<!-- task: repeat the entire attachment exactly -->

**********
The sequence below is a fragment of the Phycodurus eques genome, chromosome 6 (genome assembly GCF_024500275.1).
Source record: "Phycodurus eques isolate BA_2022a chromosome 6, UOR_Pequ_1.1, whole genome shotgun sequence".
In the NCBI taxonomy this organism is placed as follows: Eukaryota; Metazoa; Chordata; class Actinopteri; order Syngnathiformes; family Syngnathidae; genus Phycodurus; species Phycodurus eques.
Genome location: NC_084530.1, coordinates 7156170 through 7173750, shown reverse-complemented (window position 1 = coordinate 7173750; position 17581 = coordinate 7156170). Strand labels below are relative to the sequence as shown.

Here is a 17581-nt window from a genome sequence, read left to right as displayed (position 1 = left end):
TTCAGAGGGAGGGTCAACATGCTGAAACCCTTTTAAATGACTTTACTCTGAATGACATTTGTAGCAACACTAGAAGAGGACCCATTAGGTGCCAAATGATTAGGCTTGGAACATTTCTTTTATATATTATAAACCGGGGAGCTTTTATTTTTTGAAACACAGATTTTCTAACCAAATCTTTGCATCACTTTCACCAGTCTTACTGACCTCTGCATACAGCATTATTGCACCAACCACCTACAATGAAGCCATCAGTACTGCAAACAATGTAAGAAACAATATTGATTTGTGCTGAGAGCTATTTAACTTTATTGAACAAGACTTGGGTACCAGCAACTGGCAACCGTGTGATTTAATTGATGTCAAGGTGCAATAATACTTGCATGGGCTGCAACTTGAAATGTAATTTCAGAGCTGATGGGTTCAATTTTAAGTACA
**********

The sequence below is a fragment of the Phycodurus eques genome, chromosome 6 (genome assembly GCF_024500275.1).
Source record: "Phycodurus eques isolate BA_2022a chromosome 6, UOR_Pequ_1.1, whole genome shotgun sequence".
In the NCBI taxonomy this organism is placed as follows: Eukaryota; Metazoa; Chordata; class Actinopteri; order Syngnathiformes; family Syngnathidae; genus Phycodurus; species Phycodurus eques.
Genome location: NC_084530.1, coordinates 7156170 through 7173750, shown reverse-complemented (window position 1 = coordinate 7173750; position 17581 = coordinate 7156170). Strand labels below are relative to the sequence as shown.

Here is a 17581-nt window from a genome sequence, read left to right as displayed (position 1 = left end):
TTCAGAGGGAGGGTCAACATGCTGAAACCCTTTTAAATGACTTTACTCTGAATGACATTTGTAGCAACACTAGAAGAGGACCCATTAGGTGCCAAATGATTAGGCTTGGAACATTTCTTTTATATATTATAAACCGGGGAGCTTTTATTTTTTGAAACACAGATTTTCTAACCAAATCTTTGCATCACTTTCACCAGTCTTACTGACCTCTGCATACAGCATTATTGCACCAACCACCTACAATGAAGCCATCAGTACTGCAAACAATGTAAGAAACAATATTGATTTGTGCTGAGAGCTATTTAACTTTATTGAACAAGACTTGGGTACCAGCAACTGGCAACCGTGTGATTTAATTGATGTCAAGGTGCAATAATACTTGCATGGGCTGCAACTTGAAATGTAATTTCAGAGCTGATGGGTTCAATTTTAAGTACA